About the Sweet Pea
Though a relative of the edible pea, the sweet pea does not produce plump flavorful seeds make a delicious soup. The seeds from a sweet pea plant may actually be toxic. Instead, it has been bred for its flower. The flower of a sweet pea vine is vastly larger than other pea varieties and significantly more aromatic.
Cultivars range in color from traditional pink to violet and ruby red; there are even bi-colored options. These towers of blooms can be cut and added to arrangements, or just enjoyed in the garden.
Though the sweet pea isn’t an edible pea, it is still a member of the pea family and a nitrogen-fixing garden plant. All peas have a special relationship with soil bacteria that allows them to source nitrogen from the air. In doing this, they leave behind nitrogen-rich nodules in the soil for other plants to utilize.
Planting Sweet Peas
Plant sweet peas in the spring as early as the soil can be worked. There is no need to wait until the last frost, peas are very cold hardy. In USDA zones 6 and below, start sweet peas in a greenhouse or indoors to get an early start.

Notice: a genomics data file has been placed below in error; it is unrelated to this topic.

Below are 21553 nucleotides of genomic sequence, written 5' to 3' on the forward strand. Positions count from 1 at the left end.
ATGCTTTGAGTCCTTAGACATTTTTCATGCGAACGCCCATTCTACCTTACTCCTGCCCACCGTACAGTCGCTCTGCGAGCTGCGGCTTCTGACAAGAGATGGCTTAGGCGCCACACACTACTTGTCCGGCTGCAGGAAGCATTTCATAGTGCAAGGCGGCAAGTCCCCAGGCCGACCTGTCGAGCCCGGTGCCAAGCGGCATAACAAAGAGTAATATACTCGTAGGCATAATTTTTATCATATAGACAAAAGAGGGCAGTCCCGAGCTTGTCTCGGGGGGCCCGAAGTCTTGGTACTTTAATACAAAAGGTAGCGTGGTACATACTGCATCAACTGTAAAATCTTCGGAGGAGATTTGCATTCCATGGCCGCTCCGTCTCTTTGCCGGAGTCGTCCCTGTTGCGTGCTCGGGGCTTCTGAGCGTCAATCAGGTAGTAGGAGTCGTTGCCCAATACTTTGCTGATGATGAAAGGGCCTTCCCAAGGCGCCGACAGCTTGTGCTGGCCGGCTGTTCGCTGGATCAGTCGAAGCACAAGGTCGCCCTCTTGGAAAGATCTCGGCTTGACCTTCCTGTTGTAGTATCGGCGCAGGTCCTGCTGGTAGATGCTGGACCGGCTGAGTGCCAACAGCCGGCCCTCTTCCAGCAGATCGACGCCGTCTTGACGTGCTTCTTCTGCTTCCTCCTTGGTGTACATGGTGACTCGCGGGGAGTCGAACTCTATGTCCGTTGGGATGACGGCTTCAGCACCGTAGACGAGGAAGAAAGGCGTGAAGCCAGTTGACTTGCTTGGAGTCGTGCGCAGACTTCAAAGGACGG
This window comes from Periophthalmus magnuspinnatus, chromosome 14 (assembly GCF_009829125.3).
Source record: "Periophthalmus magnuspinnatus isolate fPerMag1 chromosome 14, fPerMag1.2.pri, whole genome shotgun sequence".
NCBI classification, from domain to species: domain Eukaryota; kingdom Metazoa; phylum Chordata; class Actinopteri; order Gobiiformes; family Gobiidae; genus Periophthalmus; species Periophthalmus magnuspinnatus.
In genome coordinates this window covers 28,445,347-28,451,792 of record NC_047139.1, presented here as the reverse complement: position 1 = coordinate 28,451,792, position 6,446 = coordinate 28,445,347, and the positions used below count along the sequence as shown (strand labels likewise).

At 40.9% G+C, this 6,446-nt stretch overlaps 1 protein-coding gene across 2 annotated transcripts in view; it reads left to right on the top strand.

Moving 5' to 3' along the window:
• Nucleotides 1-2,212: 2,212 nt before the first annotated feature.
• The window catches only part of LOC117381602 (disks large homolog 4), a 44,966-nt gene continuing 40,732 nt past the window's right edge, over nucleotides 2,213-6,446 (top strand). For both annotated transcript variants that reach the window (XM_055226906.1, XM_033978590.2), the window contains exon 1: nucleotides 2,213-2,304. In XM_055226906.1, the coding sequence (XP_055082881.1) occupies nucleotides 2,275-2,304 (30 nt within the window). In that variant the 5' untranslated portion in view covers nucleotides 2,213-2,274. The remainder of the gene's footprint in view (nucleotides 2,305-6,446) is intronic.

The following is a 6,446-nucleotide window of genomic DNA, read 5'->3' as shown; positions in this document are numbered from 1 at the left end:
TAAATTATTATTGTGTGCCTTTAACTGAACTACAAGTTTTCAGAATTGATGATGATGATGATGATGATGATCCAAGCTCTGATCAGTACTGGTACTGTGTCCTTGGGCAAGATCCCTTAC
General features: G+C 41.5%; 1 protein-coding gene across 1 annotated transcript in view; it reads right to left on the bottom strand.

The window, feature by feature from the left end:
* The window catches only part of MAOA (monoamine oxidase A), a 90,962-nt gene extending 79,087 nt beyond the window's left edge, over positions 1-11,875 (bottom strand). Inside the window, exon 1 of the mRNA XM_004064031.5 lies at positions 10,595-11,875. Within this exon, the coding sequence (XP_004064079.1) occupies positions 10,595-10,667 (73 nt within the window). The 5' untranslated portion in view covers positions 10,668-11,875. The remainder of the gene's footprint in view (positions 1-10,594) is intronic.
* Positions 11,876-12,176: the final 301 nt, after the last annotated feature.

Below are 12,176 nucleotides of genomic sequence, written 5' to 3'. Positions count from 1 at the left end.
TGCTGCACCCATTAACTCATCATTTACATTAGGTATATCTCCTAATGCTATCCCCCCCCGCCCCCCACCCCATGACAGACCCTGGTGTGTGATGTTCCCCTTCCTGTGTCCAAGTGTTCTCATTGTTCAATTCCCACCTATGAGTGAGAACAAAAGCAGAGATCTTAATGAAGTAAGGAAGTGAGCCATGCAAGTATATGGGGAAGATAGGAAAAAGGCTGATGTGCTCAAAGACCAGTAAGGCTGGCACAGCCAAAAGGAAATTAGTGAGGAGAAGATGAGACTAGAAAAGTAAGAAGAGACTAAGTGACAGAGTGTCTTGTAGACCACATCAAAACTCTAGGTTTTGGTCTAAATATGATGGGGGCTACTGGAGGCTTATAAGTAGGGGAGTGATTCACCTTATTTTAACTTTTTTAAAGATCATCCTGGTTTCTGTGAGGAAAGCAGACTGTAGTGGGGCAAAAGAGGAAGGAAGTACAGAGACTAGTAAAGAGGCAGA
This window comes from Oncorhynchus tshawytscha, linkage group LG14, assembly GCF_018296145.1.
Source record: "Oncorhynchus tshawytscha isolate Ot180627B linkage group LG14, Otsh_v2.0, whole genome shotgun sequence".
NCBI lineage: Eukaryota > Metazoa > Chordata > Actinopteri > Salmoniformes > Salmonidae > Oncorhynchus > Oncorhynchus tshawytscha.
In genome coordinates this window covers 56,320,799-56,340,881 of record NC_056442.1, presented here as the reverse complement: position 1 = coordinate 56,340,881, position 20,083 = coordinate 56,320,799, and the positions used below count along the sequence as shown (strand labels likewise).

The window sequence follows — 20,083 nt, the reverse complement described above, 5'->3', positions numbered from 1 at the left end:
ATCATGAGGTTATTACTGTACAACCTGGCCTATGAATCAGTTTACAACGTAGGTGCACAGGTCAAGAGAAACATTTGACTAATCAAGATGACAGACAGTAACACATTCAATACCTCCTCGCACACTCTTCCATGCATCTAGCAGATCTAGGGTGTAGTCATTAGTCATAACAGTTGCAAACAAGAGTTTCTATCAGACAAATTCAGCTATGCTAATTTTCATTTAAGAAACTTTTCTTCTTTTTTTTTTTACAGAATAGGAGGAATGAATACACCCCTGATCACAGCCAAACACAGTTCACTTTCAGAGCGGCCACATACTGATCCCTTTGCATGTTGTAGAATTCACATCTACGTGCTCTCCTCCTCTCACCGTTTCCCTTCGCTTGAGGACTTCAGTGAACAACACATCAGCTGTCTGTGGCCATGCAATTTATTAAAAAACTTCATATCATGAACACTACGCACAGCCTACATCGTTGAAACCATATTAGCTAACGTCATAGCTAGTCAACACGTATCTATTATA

Plant them somewhere with rich well-draining soil and plenty of sunlight. They will grow in partial shade but not as well, peas like their heads in the sun and their feet in the cool moist soil.
Dig a trench 4 inches deep and as long as you would like your sweet pea row to be. Plant your peas every 3 inches and fill in the trench. They can be slow to germinate and may not pop out of the soil for a week or more.
Sweet Pea Planting Checklist:
- Rich Well-Draining Soil
- Partial to Full Sun
- Alkaline Soil (Amend with Lime if Needed)
- Support Trellis
- Soak Seeds Overnight for Faster Germination
Sweet Pea Flower Care
When plants are a few inches tall, thin them to 5 inch spacings. When plants are about 6 inches tall, pinch the tops to encourage more bushing and flower production. This process can be repeated anywhere you’d like the plant to branch out.
Sweet peas need something to climb. This can be anything from bamboo garden stakes to sections of wire fencing, they aren’t picky. Some climbing varieties can reach 9 feet in height, check the seed packet to know how tall to build it. Pick out dead flowerheads to maintain new blooms all season long.